Ceara v. Deacon, No. 17-569 (2d Cir. 2019)

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Justia Opinion Summary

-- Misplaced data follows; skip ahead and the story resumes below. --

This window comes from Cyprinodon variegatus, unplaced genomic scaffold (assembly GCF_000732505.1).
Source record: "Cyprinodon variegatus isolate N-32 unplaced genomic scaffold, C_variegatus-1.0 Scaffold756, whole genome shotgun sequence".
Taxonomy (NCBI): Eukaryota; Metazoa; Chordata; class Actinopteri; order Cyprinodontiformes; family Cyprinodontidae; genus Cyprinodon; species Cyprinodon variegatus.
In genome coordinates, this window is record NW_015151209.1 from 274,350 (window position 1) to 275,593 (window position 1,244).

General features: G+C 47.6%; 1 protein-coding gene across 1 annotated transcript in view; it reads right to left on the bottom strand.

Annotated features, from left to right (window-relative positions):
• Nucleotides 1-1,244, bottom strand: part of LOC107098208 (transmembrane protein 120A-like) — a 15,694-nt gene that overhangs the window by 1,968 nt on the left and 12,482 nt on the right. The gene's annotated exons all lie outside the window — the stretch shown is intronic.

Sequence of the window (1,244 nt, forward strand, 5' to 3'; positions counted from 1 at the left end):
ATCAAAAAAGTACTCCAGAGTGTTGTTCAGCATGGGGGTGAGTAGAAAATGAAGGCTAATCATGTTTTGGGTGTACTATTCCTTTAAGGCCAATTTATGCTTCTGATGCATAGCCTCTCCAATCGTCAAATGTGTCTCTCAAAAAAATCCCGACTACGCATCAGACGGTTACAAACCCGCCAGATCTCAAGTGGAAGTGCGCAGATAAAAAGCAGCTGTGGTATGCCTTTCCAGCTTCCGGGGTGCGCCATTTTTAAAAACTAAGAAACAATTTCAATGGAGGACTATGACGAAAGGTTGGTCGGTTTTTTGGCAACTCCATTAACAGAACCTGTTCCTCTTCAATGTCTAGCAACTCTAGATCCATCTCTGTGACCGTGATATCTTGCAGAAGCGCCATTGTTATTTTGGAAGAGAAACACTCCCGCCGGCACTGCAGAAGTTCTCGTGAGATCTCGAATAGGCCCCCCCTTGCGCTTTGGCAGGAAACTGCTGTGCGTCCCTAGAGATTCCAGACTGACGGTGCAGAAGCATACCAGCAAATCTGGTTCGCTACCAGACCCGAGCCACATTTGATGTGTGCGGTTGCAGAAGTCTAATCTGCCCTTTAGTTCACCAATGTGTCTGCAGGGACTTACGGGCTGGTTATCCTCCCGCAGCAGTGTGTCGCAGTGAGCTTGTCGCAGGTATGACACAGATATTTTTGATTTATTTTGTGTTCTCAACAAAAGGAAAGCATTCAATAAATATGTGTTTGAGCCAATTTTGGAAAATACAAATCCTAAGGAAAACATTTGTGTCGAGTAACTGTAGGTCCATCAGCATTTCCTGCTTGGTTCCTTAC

Ceara, a state inmate who claims that he was assaulted by a prison corrections officer, filed a pro se complaint raising claims under 42 U.S.C. 1983, naming “John Doe” as the officer who allegedly assaulted him but also described and named that officer as “Officer Deagan.” After the statute of limitations had expired, Ceara amended his complaint to correctly name “C.O. Deagan” as “Officer Joseph Deacon.” The district court dismissed on the ground that an amended complaint identifying a defendant to replace a “John Doe” placeholder does not relate back to the original complaint under Federal Rule of Civil Procedure 15(c)(1)(C). The Second Circuit vacated and remanded. Ceara’s complaint was not a true John Doe complaint; his amendment to correct a misspelling related back under 15 Rule 15(c)(1)(C).